I moved the power unit towards the control module and turned it in all manner of directions till I figured out the angle and distance needed to get the unit into the rack with the lowest noise possible. It like to be VERTICAL besides the stack of equipment while the control module is on the very top of the rack horizontal. Be ready to set the power module at a distance and orientation to get the noise floor as low as possible. The umbilical is long for a reason. The unit is DEAD quiet set-up properly, so I can't get too upset that they don't like to be stacked.

The power supply is sort of like an unwanted but necessary evil, which is why Pass Labs kicked it out of bed in the XP-25 anyway. They are too noisy to get the best out of extreme gain amplifier.

The power unit is a necessary evil to place properly, but ejecting that pretty power box is an easy deficiency to accept and just as easy to do. Don't let the issue of noise fool you, it's a set-up procedure to get the high-gain control box as optimized as it is and not really a fault. Every unit I've used touted to be “extreme” performance units share noise issues if too close to many offending “things”. And some far harder to fix than the XP-25 was. Some were never fixed. To me the XP-25 sensitivity is a none issue as it's a drag and drop thing with the power brick.

What's it sound like? More like NOTHING than any unit I've ever used. Many keep saying Pass gear is “warm” but I fully disagree. A warm preamplifier and a warm phono amplifier and a warm power amplifier equals way TOO warm. The XP-30 and the XP-25 maintain a high degree of clarity and focus through what some say is a “warm” Sim Audio MOON W-8 amplifier. None of these three components are warm in my book, but capture the proper lower register tonality extremely well.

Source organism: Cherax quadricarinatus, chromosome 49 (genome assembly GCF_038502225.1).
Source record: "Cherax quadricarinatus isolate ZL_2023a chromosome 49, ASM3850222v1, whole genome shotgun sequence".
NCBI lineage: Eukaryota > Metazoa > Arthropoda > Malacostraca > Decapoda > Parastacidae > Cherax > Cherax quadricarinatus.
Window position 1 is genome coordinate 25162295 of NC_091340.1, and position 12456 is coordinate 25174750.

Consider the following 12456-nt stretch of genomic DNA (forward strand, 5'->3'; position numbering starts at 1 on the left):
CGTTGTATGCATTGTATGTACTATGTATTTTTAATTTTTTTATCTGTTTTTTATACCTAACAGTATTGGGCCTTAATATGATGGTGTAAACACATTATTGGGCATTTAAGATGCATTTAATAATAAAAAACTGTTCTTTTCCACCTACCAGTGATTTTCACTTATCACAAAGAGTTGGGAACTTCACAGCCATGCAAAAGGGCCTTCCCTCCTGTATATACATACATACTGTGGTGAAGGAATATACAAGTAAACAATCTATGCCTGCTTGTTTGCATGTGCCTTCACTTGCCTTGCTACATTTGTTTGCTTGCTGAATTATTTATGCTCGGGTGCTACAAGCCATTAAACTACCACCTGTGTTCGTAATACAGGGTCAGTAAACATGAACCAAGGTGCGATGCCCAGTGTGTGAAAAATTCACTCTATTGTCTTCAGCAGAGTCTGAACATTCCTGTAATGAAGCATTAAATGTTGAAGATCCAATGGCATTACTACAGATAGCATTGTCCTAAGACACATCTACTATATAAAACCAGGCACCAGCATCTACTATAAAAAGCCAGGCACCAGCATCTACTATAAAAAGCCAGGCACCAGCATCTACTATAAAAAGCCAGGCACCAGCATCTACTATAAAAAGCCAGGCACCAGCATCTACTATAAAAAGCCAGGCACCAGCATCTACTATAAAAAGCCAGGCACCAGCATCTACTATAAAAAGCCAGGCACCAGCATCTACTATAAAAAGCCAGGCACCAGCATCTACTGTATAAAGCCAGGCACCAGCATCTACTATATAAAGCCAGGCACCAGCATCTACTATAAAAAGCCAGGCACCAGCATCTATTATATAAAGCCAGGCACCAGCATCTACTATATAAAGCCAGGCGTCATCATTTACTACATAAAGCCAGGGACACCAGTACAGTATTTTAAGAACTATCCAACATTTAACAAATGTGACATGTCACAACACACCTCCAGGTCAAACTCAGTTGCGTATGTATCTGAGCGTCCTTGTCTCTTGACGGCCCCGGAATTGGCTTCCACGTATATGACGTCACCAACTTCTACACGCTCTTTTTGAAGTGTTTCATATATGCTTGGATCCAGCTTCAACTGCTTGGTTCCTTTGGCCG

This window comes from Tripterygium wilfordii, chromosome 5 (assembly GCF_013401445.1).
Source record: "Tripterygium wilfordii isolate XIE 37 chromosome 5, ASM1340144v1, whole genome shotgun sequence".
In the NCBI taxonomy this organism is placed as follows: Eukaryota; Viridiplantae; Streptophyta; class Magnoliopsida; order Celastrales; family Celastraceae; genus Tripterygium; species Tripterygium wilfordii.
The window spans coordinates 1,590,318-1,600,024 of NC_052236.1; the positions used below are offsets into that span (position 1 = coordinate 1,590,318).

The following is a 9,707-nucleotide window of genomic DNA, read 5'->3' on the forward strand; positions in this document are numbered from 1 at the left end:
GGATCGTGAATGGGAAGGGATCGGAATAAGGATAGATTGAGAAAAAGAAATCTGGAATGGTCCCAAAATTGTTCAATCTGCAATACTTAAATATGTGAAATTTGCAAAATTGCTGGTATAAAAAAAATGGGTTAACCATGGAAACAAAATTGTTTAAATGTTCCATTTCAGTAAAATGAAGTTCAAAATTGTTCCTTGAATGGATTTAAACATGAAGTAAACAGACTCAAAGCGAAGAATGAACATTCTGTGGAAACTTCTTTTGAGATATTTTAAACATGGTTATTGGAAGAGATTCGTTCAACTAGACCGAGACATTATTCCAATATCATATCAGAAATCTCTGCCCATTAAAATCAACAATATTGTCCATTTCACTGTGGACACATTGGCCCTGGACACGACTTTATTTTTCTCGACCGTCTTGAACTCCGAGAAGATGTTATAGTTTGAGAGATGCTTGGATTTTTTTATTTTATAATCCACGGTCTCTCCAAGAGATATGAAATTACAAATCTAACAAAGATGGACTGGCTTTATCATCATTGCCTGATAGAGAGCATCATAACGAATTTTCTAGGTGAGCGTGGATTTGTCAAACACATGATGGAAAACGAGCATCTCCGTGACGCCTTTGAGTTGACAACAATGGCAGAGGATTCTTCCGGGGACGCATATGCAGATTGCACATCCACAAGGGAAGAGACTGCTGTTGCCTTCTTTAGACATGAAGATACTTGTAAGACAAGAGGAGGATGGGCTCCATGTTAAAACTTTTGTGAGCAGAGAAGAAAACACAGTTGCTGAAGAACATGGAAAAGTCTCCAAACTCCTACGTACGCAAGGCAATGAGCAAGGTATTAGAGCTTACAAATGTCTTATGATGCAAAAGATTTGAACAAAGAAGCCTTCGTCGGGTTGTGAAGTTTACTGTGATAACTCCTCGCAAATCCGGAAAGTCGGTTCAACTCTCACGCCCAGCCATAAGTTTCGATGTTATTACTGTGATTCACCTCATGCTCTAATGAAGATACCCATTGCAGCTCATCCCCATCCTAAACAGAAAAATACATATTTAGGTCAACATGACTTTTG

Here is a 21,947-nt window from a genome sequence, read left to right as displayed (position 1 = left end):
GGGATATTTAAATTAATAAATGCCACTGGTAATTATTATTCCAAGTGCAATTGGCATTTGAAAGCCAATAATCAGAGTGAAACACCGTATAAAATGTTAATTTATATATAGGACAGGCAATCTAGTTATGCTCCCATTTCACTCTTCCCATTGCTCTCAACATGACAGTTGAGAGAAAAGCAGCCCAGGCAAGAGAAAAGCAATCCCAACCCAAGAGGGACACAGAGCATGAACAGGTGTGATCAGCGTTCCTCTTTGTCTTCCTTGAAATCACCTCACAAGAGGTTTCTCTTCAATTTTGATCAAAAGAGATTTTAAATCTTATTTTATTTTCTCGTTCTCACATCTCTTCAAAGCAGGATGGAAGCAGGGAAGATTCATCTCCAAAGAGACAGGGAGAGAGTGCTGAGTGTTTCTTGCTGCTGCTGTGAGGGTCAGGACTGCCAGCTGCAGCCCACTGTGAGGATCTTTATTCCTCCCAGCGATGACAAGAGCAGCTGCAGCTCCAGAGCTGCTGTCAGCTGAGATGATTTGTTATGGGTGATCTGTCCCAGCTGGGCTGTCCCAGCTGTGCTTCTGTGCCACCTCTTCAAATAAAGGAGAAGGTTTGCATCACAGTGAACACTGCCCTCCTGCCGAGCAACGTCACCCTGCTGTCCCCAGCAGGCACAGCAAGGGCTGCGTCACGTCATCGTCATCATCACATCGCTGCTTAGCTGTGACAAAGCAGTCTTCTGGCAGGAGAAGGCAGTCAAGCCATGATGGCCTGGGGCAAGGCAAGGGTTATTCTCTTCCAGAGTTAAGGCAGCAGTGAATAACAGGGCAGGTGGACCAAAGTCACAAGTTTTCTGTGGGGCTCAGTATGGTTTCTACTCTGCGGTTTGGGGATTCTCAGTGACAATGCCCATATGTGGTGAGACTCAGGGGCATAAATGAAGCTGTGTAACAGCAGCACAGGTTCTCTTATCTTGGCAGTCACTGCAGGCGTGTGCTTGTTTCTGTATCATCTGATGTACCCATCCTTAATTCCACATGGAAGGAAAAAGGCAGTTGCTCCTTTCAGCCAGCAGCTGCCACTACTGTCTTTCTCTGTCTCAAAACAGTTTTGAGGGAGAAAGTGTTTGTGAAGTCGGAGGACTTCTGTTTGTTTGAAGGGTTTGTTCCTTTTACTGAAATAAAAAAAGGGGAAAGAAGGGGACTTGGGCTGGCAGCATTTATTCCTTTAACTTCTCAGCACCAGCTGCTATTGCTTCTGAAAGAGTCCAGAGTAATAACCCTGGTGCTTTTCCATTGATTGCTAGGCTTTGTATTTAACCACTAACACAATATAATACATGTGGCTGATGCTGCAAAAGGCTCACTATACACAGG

The RUBY Z is indeed a warmer and smoother sound than some unnaturally, but fun, lively cartridges I've used; SUMIKO Blackbird, AccuPhase AC-2. The XP-25 doesn't add a drop more warmth or ZIP, allowing this slight smoothness to be just that, slight. The MOON LP-5.3 was far too “warm” especially with the RUBY Z. This isn't about the cartridge, but to point out that the XP-25 gets out of the way enough to really tell what your cartridge is actually doing.

A reference level unit should excel at all frequencies, and allow the most to be EASILY retrieved from you cartridge...so you actually DO IT! The XP-25 doesn't disappoint. Quick loadings are about a second away on the front panel. The RUBY Z quickly fell into 100 pF/foot and 1K-ohm loading. The capacitance didn't seem to do much at all, but the resistive loading sure does. Too low resistance and the image falls way too far into the sound stage and becomes too tightly focused, a ship in a bottle, a very nice looking SMALL ship. Listen as you go and move up the resistive scale pulls the image BETWEEN the speakers, sets a proper width and sets the frequency balance to a more neutral sound. So much for the RUBY Z, the fact is that this type of tuning is SO EASY with the XP-25.

The most striking thing about the XP-25 is the bass resolution, power is there as most units get that, but the ability to hear WHAT the BASS is, and not just feel the power is extraordinary. Tonality is well fleshed out in the lower registers without being “warm”. To me warm is an enveloping fog of bass indecision that simply fills the room without a care as to WHAT the bass is, it just is. It can be a wet gooey swamp or a thin tight dry desert. But the ability to IDENTIFY the bass is MIA. The proper timber balance set an incredibly easy to listen to sound stage as you never have to process what the instruments should be. Same with the solid image stability of the XP-25. The mids and treble are excellent, and made even more impressive by the accurate lower registers.